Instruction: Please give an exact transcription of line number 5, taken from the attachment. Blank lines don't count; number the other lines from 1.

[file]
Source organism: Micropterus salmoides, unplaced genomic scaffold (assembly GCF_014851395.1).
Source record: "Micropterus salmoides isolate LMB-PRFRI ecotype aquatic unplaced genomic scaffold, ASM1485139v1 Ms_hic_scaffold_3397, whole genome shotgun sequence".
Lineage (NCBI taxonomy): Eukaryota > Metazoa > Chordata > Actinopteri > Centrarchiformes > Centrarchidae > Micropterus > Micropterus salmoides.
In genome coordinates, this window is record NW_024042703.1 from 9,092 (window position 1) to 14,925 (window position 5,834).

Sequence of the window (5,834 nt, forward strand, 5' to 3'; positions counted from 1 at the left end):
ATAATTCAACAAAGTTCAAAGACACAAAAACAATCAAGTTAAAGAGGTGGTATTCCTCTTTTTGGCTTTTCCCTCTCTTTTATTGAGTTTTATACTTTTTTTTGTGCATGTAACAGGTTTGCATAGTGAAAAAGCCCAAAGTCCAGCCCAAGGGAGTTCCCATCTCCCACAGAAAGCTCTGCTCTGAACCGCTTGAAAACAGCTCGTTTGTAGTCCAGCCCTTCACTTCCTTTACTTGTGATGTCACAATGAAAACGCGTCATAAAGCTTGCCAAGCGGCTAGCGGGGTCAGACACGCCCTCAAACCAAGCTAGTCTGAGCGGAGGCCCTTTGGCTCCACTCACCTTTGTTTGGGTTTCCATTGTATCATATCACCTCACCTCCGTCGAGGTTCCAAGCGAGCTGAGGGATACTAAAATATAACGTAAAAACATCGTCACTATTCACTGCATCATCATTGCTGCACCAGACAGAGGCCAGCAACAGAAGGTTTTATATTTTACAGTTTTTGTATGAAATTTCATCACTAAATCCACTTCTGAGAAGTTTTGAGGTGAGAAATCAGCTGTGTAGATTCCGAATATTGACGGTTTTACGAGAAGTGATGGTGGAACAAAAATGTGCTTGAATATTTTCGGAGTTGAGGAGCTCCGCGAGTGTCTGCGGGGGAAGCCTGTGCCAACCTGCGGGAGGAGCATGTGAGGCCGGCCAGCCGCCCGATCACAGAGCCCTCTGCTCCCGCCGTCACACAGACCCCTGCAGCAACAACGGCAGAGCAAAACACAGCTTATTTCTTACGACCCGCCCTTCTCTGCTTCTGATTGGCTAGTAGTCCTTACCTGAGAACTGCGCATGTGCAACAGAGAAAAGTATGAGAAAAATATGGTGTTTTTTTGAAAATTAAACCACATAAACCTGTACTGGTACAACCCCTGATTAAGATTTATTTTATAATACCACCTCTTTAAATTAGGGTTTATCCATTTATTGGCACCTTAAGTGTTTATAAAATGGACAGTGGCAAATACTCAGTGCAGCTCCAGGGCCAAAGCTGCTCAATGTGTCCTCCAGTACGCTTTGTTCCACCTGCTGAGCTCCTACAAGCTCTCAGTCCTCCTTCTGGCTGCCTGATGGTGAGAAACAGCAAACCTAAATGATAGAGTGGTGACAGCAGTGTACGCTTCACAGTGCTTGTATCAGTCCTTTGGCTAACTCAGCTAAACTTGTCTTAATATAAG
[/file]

Sequence of the window (5,834 nt, forward strand, 5' to 3'; positions counted from 1 at the left end):